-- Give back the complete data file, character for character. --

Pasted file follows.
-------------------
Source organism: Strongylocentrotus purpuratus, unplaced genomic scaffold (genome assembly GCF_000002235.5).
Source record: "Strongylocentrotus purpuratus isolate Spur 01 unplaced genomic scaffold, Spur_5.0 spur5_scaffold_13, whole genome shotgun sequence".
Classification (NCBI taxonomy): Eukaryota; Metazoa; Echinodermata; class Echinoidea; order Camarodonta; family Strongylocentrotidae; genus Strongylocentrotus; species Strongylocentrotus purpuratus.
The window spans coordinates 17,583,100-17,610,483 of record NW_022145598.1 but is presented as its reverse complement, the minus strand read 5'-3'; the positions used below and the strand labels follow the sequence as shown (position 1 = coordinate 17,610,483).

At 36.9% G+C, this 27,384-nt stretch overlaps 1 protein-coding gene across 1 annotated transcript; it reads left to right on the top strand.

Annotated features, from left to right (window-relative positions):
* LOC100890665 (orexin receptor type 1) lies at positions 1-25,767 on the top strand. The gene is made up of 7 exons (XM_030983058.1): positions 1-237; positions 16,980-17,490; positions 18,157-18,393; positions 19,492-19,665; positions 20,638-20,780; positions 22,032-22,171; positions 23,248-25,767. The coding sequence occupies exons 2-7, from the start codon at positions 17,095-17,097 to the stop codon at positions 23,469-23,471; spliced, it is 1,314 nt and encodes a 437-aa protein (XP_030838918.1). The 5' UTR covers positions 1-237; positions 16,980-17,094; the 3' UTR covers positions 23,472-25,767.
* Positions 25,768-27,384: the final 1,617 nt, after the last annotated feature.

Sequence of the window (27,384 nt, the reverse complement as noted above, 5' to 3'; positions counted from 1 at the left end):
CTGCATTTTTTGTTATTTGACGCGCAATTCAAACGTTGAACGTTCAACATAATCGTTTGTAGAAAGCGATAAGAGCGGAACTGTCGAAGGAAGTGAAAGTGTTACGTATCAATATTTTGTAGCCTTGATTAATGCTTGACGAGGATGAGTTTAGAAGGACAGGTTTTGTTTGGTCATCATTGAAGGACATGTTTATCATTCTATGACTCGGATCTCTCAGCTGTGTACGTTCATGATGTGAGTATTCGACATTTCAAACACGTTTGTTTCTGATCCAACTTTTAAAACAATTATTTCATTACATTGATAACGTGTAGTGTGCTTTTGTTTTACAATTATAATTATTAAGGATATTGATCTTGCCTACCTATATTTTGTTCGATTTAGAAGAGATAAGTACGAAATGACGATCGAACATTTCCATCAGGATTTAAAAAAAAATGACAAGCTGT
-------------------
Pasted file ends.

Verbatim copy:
Source organism: Strongylocentrotus purpuratus, unplaced genomic scaffold (genome assembly GCF_000002235.5).
Source record: "Strongylocentrotus purpuratus isolate Spur 01 unplaced genomic scaffold, Spur_5.0 spur5_scaffold_13, whole genome shotgun sequence".
Classification (NCBI taxonomy): Eukaryota; Metazoa; Echinodermata; class Echinoidea; order Camarodonta; family Strongylocentrotidae; genus Strongylocentrotus; species Strongylocentrotus purpuratus.
The window spans coordinates 17,583,100-17,610,483 of record NW_022145598.1 but is presented as its reverse complement, the minus strand read 5'-3'; the positions used below and the strand labels follow the sequence as shown (position 1 = coordinate 17,610,483).

At 36.9% G+C, this 27,384-nt stretch overlaps 1 protein-coding gene across 1 annotated transcript; it reads left to right on the top strand.

Annotated features, from left to right (window-relative positions):
* LOC100890665 (orexin receptor type 1) lies at positions 1-25,767 on the top strand. The gene is made up of 7 exons (XM_030983058.1): positions 1-237; positions 16,980-17,490; positions 18,157-18,393; positions 19,492-19,665; positions 20,638-20,780; positions 22,032-22,171; positions 23,248-25,767. The coding sequence occupies exons 2-7, from the start codon at positions 17,095-17,097 to the stop codon at positions 23,469-23,471; spliced, it is 1,314 nt and encodes a 437-aa protein (XP_030838918.1). The 5' UTR covers positions 1-237; positions 16,980-17,094; the 3' UTR covers positions 23,472-25,767.
* Positions 25,768-27,384: the final 1,617 nt, after the last annotated feature.

Sequence of the window (27,384 nt, the reverse complement as noted above, 5' to 3'; positions counted from 1 at the left end):
CTGCATTTTTTGTTATTTGACGCGCAATTCAAACGTTGAACGTTCAACATAATCGTTTGTAGAAAGCGATAAGAGCGGAACTGTCGAAGGAAGTGAAAGTGTTACGTATCAATATTTTGTAGCCTTGATTAATGCTTGACGAGGATGAGTTTAGAAGGACAGGTTTTGTTTGGTCATCATTGAAGGACATGTTTATCATTCTATGACTCGGATCTCTCAGCTGTGTACGTTCATGATGTGAGTATTCGACATTTCAAACACGTTTGTTTCTGATCCAACTTTTAAAACAATTATTTCATTACATTGATAACGTGTAGTGTGCTTTTGTTTTACAATTATAATTATTAAGGATATTGATCTTGCCTACCTATATTTTGTTCGATTTAGAAGAGATAAGTACGAAATGACGATCGAACATTTCCATCAGGATTTAAAAAAAAATGACAAGCTGT